I am a horror/thriller genre LOVER. When I saw that writer/director Mike Flanagan had a new film called “Hush” out on Netflix via Blumhouse, I freaked out. I love his work. I love Blumhouse. I loved it before I pressed play. And then… I did press play and “Hush” was everything I knew it would be and more. Being the exhaustive researcher that I am, I started down the google and imdb rabbit holes and became thoroughly impressed with Kate Siegel who co-wrote “Hush” and starred in it.
Many of the writers here at Ms. In The Biz (as well as the readers) are multi-hyphenate writer/producer/actors, so spotlighting Kate on this site was a no brainer. So, let’s get to it! Here is the epicly awesome Kate Siegel!
Q: First off, I have to say that I absolutely LOVED “Hush”. Your performance in it is phenomenal. But before we get into all of that, let’s start at the beginning. Where did you grow up and was acting always a part of your life?
A: I grew up outside Washington, DC and acting was always a huge part of my life. I was a very…dramatic…child, and my parents helped me discover acting as a way to process my intense emotions. I’m not sure they had much of a choice, though. I was always putting on skits with my friends and performing around the house.
Q: When did you begin writing? Was it something that always called to you as a creative outlet, or was it more of a means to an end? I ask this because so many of our readers and writers at Ms. In The Biz are multi-hyphenate actor/writer/producers, and more often then not they fell into writing as a way to generate work for themselves.
A: I absolutely fell into writing as a way to generate my own work. It’s been a long ten years in LA, and I think once I passed 25 I stopped being comfortable with other people deciding the path my career would take. I’m a little too strong-willed for that.
Q: I love that you co-wrote “Hush” with your husband, Mike Flanagan. My husband and I also work on projects as writing and producing partners, so I love seeing couples rocking it. What was the writing process like for the two of you and do you have more films that you are writing together in the pipeline?
A: We love working together. Our home life involves a lot of movie watching and joking and making up pretend movies, and when we found this idea it felt like a natural transition. That being said, Hush was a strange script to write because of the lack of dialogue. So most of that process was Mike outside our house trying to break in and me inside the house trying to survive. When we came across a scenario we liked, and thought was creatively interesting, we would both sit down at the table and write it out. There were plenty of evenings that ended in “intense conversations” but luckily the two of us have a great deal of respect and trust in the other as artists, so we were almost always able to find the compromise. We are working on another script now, for Bold films, that’s in it’s final re-write.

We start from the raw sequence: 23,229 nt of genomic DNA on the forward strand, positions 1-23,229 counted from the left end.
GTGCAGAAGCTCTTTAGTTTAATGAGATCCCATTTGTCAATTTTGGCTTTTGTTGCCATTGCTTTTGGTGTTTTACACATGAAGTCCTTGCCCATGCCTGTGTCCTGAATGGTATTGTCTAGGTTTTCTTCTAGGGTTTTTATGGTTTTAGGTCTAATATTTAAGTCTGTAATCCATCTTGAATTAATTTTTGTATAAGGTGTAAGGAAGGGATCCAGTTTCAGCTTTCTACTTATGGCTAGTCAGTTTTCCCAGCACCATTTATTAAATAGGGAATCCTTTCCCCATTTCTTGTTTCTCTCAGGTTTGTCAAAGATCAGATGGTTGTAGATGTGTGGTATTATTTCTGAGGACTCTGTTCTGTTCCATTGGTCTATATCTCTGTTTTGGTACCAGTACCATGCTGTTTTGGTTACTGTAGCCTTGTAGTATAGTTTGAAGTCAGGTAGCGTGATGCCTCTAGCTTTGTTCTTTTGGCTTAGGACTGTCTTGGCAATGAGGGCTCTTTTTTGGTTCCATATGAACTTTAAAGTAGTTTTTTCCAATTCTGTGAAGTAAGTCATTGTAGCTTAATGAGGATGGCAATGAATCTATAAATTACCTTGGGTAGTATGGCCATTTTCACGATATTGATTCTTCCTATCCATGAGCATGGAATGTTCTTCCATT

Q: From the interview I read that you did with Fangoria, it sounds like “Hush” moved from idea to production very quickly. Can you tell us a bit about the pitching process?
A: It moved so quickly! I am used to things taking forever. But Mike had a really strong relationship with Jason Blum (Blumhouse) and Trevor Macy (Intrepid) due to the success of Oculus, so he brought them a quick little pitch and before he was even finished with the second sentence Jason said “I’m in. Let’s go do it!” I think that was 100% due to the pre-exisiting relationship Mike and I had with Jason and Trevor.
Q: Did you know how to do sign language before “Hush” or is it something that you learned for this project?
A: I had to learn for the project. It’s such a beautifully complex language. I love how expressive it allows the speaker to be.
Q: What was the most challenging aspect of the shoot? I’m guessing the all night shoots, which can be such a killer (pun totally intended)?
A: The nights were rough, that’s for sure. We were lucky enough to shoot basically in chronological order, so as the shooting schedule began to wear on me, it was a accurate reflection of Maddie’s emotional state as well. So I guess it was a blessing in disguise! But the hardest for me was wearing the prosthetic for the last chunk of shooting. I don’t want to spoil anything, but that thing was a real pain in the ass. Two hours to get into and I had to keep it on for 12 and two more hour to get out of. I don’t miss that.
Q: It’s awesome that you told Fangoria that you would love to play Ripley in an Aliens remake. Are there other types of roles that you’d like to tackle but haven’t had the opportunity to play yet?
A: Ripley forever! I loved that she was allowed to be vulnerable and a complete bad ass. I’m also on the hunt now for a real stone-cold broad. Like Claire Underwood. Someone whose motives are good, but is really making all the wrong choices. Perhaps the villain?
Q: This industry can be really tough for people to navigate and not get caught up in the craziness of it all. Is there anything in particular that you do to help you stay grounded?
A: I think it has everything to do with whom you choose to surround yourself with. If you’re looking for a reflection of how your career/life is going, look at those you choose to spend your time with. You’re probably a lot like them. I try to hunt out grounded, funny and sensitive people who like red wine and movies.
I agree with that 100% Kate. Nothing better than red wine, a good film, and like-minded creatives!